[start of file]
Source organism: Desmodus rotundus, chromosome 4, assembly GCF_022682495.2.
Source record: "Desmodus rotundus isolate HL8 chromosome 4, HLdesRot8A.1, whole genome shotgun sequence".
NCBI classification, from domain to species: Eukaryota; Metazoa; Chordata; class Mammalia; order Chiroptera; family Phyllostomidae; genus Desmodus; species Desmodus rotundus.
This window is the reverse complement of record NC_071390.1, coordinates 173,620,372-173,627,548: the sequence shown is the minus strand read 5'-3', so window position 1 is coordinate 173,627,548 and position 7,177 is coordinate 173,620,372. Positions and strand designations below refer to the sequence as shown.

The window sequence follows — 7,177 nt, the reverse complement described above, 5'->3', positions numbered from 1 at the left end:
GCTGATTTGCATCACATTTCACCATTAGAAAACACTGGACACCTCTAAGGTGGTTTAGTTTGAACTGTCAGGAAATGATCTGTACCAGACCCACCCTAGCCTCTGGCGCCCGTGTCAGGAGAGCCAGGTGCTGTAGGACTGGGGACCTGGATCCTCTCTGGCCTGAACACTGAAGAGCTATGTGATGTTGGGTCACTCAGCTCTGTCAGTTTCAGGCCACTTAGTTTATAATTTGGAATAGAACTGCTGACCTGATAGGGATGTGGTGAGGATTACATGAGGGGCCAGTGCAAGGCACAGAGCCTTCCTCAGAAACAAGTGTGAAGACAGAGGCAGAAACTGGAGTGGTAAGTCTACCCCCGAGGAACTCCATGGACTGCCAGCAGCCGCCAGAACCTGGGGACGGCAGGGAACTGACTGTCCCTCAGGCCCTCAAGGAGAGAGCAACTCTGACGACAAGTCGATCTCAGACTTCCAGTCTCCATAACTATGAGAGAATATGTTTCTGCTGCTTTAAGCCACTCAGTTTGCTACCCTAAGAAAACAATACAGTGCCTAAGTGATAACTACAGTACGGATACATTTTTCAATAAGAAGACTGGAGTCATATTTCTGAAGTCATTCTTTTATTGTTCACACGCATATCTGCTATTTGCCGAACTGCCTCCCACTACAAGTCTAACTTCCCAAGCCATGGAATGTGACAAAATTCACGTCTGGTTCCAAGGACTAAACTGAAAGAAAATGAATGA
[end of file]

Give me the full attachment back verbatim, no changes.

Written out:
Source organism: Desmodus rotundus, chromosome 4, assembly GCF_022682495.2.
Source record: "Desmodus rotundus isolate HL8 chromosome 4, HLdesRot8A.1, whole genome shotgun sequence".
NCBI classification, from domain to species: Eukaryota; Metazoa; Chordata; class Mammalia; order Chiroptera; family Phyllostomidae; genus Desmodus; species Desmodus rotundus.
This window is the reverse complement of record NC_071390.1, coordinates 173,620,372-173,627,548: the sequence shown is the minus strand read 5'-3', so window position 1 is coordinate 173,627,548 and position 7,177 is coordinate 173,620,372. Positions and strand designations below refer to the sequence as shown.

The window sequence follows — 7,177 nt, the reverse complement described above, 5'->3', positions numbered from 1 at the left end:
GCTGATTTGCATCACATTTCACCATTAGAAAACACTGGACACCTCTAAGGTGGTTTAGTTTGAACTGTCAGGAAATGATCTGTACCAGACCCACCCTAGCCTCTGGCGCCCGTGTCAGGAGAGCCAGGTGCTGTAGGACTGGGGACCTGGATCCTCTCTGGCCTGAACACTGAAGAGCTATGTGATGTTGGGTCACTCAGCTCTGTCAGTTTCAGGCCACTTAGTTTATAATTTGGAATAGAACTGCTGACCTGATAGGGATGTGGTGAGGATTACATGAGGGGCCAGTGCAAGGCACAGAGCCTTCCTCAGAAACAAGTGTGAAGACAGAGGCAGAAACTGGAGTGGTAAGTCTACCCCCGAGGAACTCCATGGACTGCCAGCAGCCGCCAGAACCTGGGGACGGCAGGGAACTGACTGTCCCTCAGGCCCTCAAGGAGAGAGCAACTCTGACGACAAGTCGATCTCAGACTTCCAGTCTCCATAACTATGAGAGAATATGTTTCTGCTGCTTTAAGCCACTCAGTTTGCTACCCTAAGAAAACAATACAGTGCCTAAGTGATAACTACAGTACGGATACATTTTTCAATAAGAAGACTGGAGTCATATTTCTGAAGTCATTCTTTTATTGTTCACACGCATATCTGCTATTTGCCGAACTGCCTCCCACTACAAGTCTAACTTCCCAAGCCATGGAATGTGACAAAATTCACGTCTGGTTCCAAGGACTAAACTGAAAGAAAATGAATGA